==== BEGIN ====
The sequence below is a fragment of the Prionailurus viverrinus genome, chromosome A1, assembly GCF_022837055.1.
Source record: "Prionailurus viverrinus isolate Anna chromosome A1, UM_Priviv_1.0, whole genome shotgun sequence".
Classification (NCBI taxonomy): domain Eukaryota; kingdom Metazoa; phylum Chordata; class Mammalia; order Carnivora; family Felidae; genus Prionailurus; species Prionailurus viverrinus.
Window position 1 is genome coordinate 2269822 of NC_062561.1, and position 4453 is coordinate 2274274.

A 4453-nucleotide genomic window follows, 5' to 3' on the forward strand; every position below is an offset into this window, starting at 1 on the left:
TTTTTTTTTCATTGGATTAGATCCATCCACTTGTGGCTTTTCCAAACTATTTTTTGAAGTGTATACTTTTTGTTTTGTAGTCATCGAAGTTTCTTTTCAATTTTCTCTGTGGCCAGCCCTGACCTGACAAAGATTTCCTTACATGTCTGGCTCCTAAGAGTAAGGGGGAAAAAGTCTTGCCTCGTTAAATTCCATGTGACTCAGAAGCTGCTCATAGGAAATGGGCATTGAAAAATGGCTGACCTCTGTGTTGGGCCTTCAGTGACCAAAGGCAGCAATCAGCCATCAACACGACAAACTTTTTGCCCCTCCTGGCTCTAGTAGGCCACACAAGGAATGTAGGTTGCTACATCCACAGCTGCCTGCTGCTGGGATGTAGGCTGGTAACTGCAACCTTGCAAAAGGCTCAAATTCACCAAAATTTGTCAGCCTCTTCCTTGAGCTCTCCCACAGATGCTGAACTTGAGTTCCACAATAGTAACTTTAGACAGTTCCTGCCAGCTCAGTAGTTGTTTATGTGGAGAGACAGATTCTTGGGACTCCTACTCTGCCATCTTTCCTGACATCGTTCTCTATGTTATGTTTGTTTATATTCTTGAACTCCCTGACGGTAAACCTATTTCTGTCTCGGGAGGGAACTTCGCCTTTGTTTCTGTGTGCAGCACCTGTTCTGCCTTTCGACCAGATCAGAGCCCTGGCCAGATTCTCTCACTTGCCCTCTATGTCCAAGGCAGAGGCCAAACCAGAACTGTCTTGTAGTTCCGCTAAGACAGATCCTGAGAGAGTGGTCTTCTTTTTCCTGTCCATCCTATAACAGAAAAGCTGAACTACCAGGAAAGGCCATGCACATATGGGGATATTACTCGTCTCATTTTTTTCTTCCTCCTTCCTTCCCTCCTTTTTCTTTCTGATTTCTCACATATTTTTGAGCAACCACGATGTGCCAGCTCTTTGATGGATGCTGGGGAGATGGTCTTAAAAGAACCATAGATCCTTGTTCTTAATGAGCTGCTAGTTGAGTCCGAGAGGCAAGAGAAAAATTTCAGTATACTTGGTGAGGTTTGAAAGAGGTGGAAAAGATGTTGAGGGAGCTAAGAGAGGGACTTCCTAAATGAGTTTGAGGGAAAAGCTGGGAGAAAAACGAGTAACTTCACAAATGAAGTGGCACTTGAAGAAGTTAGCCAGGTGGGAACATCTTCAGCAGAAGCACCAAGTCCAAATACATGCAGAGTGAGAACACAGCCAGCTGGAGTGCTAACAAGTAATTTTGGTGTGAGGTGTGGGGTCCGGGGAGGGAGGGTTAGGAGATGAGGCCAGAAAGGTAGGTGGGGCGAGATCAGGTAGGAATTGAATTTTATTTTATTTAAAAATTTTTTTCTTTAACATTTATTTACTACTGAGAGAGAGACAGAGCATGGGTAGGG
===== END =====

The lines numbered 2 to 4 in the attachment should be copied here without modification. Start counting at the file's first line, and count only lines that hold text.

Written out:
Source record: "Prionailurus viverrinus isolate Anna chromosome A1, UM_Priviv_1.0, whole genome shotgun sequence".
Classification (NCBI taxonomy): domain Eukaryota; kingdom Metazoa; phylum Chordata; class Mammalia; order Carnivora; family Felidae; genus Prionailurus; species Prionailurus viverrinus.
Window position 1 is genome coordinate 2269822 of NC_062561.1, and position 4453 is coordinate 2274274.